NEW RELEASE FILM REVIEW || Director Jaume Collet-Serra | Writers John W. Richardson, Chris Roach and Ryan Engle | Cinematographer Flavio Martínez Labiano [as Flavio Labiano] | Starring Liam Neeson, Julianne Moore, Michelle Dockery | Length 106 minutes | Seen at Cineworld Shaftesbury Avenue, London, Monday 3 March 2014 || My Rating likeable
I sometimes wonder what makes a great actor, and what really separates the performances that get recognised in major industry awards and the ones that prop up straightforward genre fare that won’t get anywhere near such recognition. Because this film — a taut action thriller set on a plane for which the threat of global terrorism is just a convenient prop for a bit of gung-ho men-with-guns nonsense — certainly has some good actors in it, ones who’ve had that taste of recognition (Lupita Nyong’o, who has a small role here, just the other night). But none of them are going to be getting any nods next year, except from their accountants, because the difference between those two planes of acting has little to do with the actor, but with the quality of the writing, and this right here is boilerplate generic action-by-numbers. It just so happens that it’s done with enough aplomb that it mostly stays on the right side of enjoyable hokum.
Liam Neeson has certainly redirected his career towards the kind of terrain more fitted to the talents of Jason Statham, essaying growly-voiced vengeance with rote regularity. Non-Stop isn’t quite the same as his Taken franchise though, and here he’s not out for revenge but to try and figure out just what’s going on. It’s not even clear to everyone that he’s the good guy — he’s a man seen swigging whisky on the job and smoking in the airplane’s bathroom, with a ferocious stubble and the hangdog expression of someone not really up to the job. On the other hand, as a friend pointed out to me, the film’s opening minutes do a terrific job of implicating just about everyone we see, including plenty of obvious stereotypes, which is as any whodunit should be. And if there is, in the end, an explanation for what’s going on, it’s pretty perfunctory and I’m not sure I could recount it for you even if I wanted to. That’s not the point. The point is the chase.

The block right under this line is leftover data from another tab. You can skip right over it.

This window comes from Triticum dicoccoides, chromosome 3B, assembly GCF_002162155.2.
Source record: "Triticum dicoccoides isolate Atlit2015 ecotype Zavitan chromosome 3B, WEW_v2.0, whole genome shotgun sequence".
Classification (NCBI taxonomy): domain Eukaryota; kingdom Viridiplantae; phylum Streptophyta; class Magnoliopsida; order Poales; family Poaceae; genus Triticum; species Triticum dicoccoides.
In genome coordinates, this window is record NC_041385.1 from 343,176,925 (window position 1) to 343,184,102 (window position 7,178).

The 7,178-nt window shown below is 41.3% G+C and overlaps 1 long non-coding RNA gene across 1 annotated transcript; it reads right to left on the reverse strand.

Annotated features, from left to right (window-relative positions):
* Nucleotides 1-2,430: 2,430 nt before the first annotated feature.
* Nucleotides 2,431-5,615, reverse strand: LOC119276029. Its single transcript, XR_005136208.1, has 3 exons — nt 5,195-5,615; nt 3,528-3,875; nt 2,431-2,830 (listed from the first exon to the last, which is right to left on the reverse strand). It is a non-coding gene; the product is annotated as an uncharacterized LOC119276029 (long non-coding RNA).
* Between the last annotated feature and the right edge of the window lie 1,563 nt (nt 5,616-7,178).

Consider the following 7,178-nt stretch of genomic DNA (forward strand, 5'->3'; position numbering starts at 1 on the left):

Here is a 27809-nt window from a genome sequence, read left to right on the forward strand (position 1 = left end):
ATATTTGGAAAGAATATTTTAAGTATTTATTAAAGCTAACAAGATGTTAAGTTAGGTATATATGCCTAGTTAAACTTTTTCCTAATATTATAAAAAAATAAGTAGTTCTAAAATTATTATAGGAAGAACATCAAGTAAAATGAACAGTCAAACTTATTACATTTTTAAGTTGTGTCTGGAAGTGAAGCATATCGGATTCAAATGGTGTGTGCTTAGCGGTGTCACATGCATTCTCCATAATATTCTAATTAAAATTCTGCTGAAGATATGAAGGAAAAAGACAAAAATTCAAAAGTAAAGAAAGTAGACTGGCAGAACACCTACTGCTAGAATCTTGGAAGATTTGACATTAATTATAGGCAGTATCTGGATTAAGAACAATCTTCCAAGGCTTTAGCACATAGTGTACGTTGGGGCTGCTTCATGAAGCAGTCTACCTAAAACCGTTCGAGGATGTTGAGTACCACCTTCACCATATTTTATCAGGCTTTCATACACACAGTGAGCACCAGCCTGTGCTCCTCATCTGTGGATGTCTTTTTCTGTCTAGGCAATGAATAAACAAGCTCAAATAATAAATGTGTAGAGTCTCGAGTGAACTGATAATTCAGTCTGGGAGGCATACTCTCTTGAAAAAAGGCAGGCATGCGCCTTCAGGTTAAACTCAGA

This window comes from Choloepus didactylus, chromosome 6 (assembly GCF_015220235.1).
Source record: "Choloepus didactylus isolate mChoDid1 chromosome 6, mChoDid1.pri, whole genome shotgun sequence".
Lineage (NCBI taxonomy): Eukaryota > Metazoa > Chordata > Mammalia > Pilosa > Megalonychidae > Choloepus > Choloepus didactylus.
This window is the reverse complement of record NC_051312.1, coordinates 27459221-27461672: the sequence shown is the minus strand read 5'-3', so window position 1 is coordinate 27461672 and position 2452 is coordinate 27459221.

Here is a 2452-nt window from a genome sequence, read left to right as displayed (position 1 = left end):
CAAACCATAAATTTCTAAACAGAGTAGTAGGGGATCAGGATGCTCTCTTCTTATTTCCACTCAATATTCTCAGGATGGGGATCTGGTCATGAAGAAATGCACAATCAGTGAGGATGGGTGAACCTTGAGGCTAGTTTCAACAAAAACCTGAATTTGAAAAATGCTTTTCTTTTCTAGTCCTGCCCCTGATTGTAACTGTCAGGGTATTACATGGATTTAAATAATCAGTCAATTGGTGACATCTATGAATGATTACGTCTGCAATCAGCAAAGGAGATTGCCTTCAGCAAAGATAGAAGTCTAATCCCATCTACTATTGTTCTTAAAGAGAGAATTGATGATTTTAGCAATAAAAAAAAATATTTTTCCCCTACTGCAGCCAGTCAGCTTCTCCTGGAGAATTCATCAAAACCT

The dialogue may not find any new levels of truth, and some of the emotion-laden symbolism (Neeson’s relationship with his daughter, Julianne Moore’s need to be by the window) is unpicked in speeches and then groaningly resolved by the plot’s machinations, which however self-awarely contrived (“in an unbelievable twist…” announces a news anchor near the end) are still contrived. And then there’s the usual overreliance of the malefactor(s) on procedures being followed and on things being done in a certain way (though not perhaps to quite the extent of, say, Skyfall). But the writers and director at least do a good job with stringing out the suspense until there seems no escape before finding a tiny crack and moving things forward to the next brick wall. It ensures that even in the claustrophobically limited space there’s still plenty to hold the viewer’s attention. And that too is where the good actors come in handy.
It’s a film in which the terrorist (but who?) wants $150 million. Neeson’s character at length feels it’s not about the money. But for the filmmakers and the studio it has to be, and maybe that amount is their own target to get from the audience? It won’t win any awards, and it may not deserve them, but it’ll make money and, for the daffy enjoyment it provides, it probably deserves at least that.